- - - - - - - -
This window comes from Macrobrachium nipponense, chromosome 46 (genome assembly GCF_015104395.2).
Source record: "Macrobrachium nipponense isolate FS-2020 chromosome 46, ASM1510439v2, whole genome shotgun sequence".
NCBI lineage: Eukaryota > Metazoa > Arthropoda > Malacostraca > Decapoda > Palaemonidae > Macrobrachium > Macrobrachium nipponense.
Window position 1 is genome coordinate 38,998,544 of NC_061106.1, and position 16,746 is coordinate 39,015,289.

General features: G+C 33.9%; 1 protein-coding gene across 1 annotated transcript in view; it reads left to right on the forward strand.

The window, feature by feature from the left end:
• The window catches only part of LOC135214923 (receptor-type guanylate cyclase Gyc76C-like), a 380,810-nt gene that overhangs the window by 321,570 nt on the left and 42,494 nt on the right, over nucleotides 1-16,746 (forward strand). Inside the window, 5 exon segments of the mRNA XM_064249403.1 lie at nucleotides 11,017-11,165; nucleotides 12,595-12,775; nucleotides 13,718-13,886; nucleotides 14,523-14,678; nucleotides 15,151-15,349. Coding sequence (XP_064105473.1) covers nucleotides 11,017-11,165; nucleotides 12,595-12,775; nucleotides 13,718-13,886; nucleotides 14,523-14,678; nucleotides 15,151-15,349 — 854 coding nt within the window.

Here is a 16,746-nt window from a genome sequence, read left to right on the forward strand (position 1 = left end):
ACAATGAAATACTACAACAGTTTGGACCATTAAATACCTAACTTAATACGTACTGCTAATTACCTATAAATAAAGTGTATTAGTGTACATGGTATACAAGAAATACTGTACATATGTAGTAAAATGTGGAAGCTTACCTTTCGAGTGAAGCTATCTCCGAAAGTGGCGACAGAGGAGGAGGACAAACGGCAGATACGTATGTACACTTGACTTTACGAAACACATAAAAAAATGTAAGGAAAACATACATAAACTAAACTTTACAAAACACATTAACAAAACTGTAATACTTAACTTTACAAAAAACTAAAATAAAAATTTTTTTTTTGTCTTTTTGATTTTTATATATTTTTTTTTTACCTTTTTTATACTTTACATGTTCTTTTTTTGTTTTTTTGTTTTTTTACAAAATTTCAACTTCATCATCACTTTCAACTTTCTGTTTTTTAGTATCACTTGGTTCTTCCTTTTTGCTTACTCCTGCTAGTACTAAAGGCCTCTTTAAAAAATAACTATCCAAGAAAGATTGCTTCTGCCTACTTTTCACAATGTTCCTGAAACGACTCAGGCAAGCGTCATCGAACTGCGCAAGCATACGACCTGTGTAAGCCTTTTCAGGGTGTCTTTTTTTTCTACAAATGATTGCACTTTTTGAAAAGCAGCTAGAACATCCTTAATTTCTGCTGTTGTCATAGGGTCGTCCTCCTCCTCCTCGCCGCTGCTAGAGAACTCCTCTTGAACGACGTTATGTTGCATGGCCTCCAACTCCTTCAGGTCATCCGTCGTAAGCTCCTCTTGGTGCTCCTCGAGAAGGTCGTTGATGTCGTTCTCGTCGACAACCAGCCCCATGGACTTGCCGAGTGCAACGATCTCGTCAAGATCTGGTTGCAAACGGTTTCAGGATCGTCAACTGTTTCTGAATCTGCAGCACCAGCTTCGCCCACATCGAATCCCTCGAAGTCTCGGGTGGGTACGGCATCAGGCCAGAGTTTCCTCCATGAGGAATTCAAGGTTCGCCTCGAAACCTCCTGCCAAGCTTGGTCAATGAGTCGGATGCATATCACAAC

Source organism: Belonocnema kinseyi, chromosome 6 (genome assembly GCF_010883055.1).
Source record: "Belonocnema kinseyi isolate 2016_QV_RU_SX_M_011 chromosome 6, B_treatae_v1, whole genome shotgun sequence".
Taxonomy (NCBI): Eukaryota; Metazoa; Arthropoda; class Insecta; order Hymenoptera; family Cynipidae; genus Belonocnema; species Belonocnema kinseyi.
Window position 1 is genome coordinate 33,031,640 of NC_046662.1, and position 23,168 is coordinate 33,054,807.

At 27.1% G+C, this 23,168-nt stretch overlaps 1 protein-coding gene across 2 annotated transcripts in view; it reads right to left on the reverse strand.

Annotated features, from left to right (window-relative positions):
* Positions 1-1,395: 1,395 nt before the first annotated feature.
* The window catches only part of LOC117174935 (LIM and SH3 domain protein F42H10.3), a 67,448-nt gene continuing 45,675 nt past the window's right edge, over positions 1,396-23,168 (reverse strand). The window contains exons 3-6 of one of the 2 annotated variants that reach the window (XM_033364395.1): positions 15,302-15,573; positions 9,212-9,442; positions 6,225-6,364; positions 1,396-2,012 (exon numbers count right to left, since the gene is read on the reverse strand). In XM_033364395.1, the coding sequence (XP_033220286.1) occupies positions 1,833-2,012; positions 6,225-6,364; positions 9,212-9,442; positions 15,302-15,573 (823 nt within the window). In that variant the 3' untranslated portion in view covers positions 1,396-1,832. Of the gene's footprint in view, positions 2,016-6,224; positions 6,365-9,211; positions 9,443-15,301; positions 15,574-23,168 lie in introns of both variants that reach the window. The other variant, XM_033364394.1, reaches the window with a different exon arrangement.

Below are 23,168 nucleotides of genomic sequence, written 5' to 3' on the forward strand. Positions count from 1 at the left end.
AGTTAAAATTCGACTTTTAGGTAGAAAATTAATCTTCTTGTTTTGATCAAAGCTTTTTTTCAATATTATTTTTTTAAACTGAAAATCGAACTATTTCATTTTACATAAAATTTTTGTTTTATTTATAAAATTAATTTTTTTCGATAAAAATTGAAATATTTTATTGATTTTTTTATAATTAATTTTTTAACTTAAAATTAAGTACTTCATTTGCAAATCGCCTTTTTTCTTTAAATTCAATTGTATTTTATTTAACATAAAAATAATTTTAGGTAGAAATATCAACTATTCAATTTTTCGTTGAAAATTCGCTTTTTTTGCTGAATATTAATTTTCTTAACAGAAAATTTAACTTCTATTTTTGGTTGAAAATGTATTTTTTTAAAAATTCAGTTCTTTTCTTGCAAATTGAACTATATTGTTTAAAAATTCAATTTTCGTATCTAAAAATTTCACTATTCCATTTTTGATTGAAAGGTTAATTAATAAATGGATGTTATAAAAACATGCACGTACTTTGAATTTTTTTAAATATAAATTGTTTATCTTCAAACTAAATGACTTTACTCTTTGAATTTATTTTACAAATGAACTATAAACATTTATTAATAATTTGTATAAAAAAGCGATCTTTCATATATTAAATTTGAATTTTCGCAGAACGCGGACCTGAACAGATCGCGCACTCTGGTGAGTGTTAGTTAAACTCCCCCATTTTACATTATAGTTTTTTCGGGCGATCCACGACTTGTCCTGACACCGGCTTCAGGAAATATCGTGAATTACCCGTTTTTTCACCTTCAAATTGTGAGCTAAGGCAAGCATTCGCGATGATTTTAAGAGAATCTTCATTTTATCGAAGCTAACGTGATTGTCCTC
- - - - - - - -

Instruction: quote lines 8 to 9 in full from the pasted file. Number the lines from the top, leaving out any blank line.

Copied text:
Here is a 16,746-nt window from a genome sequence, read left to right on the forward strand (position 1 = left end):
ACAATGAAATACTACAACAGTTTGGACCATTAAATACCTAACTTAATACGTACTGCTAATTACCTATAAATAAAGTGTATTAGTGTACATGGTATACAAGAAATACTGTACATATGTAGTAAAATGTGGAAGCTTACCTTTCGAGTGAAGCTATCTCCGAAAGTGGCGACAGAGGAGGAGGACAAACGGCAGATACGTATGTACACTTGACTTTACGAAACACATAAAAAAATGTAAGGAAAACATACATAAACTAAACTTTACAAAACACATTAACAAAACTGTAATACTTAACTTTACAAAAAACTAAAATAAAAATTTTTTTTTTGTCTTTTTGATTTTTATATATTTTTTTTTTACCTTTTTTATACTTTACATGTTCTTTTTTTGTTTTTTTGTTTTTTTACAAAATTTCAACTTCATCATCACTTTCAACTTTCTGTTTTTTAGTATCACTTGGTTCTTCCTTTTTGCTTACTCCTGCTAGTACTAAAGGCCTCTTTAAAAAATAACTATCCAAGAAAGATTGCTTCTGCCTACTTTTCACAATGTTCCTGAAACGACTCAGGCAAGCGTCATCGAACTGCGCAAGCATACGACCTGTGTAAGCCTTTTCAGGGTGTCTTTTTTTTCTACAAATGATTGCACTTTTTGAAAAGCAGCTAGAACATCCTTAATTTCTGCTGTTGTCATAGGGTCGTCCTCCTCCTCCTCGCCGCTGCTAGAGAACTCCTCTTGAACGACGTTATGTTGCATGGCCTCCAACTCCTTCAGGTCATCCGTCGTAAGCTCCTCTTGGTGCTCCTCGAGAAGGTCGTTGATGTCGTTCTCGTCGACAACCAGCCCCATGGACTTGCCGAGTGCAACGATCTCGTCAAGATCTGGTTGCAAACGGTTTCAGGATCGTCAACTGTTTCTGAATCTGCAGCACCAGCTTCGCCCACATCGAATCCCTCGAAGTCTCGGGTGGGTACGGCATCAGGCCAGAGTTTCCTCCATGAGGAATTCAAGGTTCGCCTCGAAACCTCCTGCCAAGCTTGGTCAATGAGTCGGATGCATATCACAAC